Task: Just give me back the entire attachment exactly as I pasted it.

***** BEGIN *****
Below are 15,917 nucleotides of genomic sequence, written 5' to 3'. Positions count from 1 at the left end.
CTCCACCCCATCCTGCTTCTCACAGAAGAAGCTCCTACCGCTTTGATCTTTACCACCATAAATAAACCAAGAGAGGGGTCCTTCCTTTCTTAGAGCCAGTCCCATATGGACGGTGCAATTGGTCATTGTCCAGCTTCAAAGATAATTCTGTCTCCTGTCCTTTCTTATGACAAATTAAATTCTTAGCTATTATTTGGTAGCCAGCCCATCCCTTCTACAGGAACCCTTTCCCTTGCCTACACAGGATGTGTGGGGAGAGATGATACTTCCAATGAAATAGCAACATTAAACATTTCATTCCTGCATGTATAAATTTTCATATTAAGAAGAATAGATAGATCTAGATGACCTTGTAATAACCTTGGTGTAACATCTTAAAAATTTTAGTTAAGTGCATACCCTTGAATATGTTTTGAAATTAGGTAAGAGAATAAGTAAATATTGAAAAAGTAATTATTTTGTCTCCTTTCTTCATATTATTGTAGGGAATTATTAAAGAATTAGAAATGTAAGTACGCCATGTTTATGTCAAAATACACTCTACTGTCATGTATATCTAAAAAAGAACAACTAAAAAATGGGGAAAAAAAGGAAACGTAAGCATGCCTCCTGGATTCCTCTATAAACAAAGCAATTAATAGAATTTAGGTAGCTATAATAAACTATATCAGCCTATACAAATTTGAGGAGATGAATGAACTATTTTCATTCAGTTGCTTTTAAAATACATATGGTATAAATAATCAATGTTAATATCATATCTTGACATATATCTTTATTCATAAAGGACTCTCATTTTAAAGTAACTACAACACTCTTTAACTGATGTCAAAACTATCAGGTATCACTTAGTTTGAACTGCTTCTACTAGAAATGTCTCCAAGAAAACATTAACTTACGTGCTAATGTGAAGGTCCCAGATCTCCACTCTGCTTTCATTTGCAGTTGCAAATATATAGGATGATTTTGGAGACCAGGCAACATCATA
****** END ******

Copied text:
Below are 15,917 nucleotides of genomic sequence, written 5' to 3'. Positions count from 1 at the left end.
CTCCACCCCATCCTGCTTCTCACAGAAGAAGCTCCTACCGCTTTGATCTTTACCACCATAAATAAACCAAGAGAGGGGTCCTTCCTTTCTTAGAGCCAGTCCCATATGGACGGTGCAATTGGTCATTGTCCAGCTTCAAAGATAATTCTGTCTCCTGTCCTTTCTTATGACAAATTAAATTCTTAGCTATTATTTGGTAGCCAGCCCATCCCTTCTACAGGAACCCTTTCCCTTGCCTACACAGGATGTGTGGGGAGAGATGATACTTCCAATGAAATAGCAACATTAAACATTTCATTCCTGCATGTATAAATTTTCATATTAAGAAGAATAGATAGATCTAGATGACCTTGTAATAACCTTGGTGTAACATCTTAAAAATTTTAGTTAAGTGCATACCCTTGAATATGTTTTGAAATTAGGTAAGAGAATAAGTAAATATTGAAAAAGTAATTATTTTGTCTCCTTTCTTCATATTATTGTAGGGAATTATTAAAGAATTAGAAATGTAAGTACGCCATGTTTATGTCAAAATACACTCTACTGTCATGTATATCTAAAAAAGAACAACTAAAAAATGGGGAAAAAAAGGAAACGTAAGCATGCCTCCTGGATTCCTCTATAAACAAAGCAATTAATAGAATTTAGGTAGCTATAATAAACTATATCAGCCTATACAAATTTGAGGAGATGAATGAACTATTTTCATTCAGTTGCTTTTAAAATACATATGGTATAAATAATCAATGTTAATATCATATCTTGACATATATCTTTATTCATAAAGGACTCTCATTTTAAAGTAACTACAACACTCTTTAACTGATGTCAAAACTATCAGGTATCACTTAGTTTGAACTGCTTCTACTAGAAATGTCTCCAAGAAAACATTAACTTACGTGCTAATGTGAAGGTCCCAGATCTCCACTCTGCTTTCATTTGCAGTTGCAAATATATAGGATGATTTTGGAGACCAGGCAACATCATA